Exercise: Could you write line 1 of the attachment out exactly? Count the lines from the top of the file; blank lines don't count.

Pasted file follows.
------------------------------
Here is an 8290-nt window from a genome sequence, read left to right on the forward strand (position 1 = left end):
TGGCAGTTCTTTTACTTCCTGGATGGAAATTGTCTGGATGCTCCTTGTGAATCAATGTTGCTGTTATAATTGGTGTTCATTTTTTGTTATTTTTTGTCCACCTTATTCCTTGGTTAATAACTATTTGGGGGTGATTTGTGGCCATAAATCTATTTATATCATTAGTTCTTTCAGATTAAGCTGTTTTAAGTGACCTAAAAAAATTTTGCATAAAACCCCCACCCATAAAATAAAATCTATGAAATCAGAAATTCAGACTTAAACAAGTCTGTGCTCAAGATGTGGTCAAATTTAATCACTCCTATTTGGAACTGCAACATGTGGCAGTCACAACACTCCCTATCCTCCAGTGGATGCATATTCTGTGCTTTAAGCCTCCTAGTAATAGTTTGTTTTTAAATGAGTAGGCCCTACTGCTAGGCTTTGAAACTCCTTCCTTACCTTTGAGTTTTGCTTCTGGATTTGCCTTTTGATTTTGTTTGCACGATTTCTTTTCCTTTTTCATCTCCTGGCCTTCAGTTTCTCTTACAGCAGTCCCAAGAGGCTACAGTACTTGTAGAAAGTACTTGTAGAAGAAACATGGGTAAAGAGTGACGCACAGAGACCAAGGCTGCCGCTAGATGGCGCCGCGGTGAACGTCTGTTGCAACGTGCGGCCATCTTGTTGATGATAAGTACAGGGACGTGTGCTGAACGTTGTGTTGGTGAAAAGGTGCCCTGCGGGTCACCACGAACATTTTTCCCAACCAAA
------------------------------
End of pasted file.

Here is an 8290-nt window from a genome sequence, read left to right on the forward strand (position 1 = left end):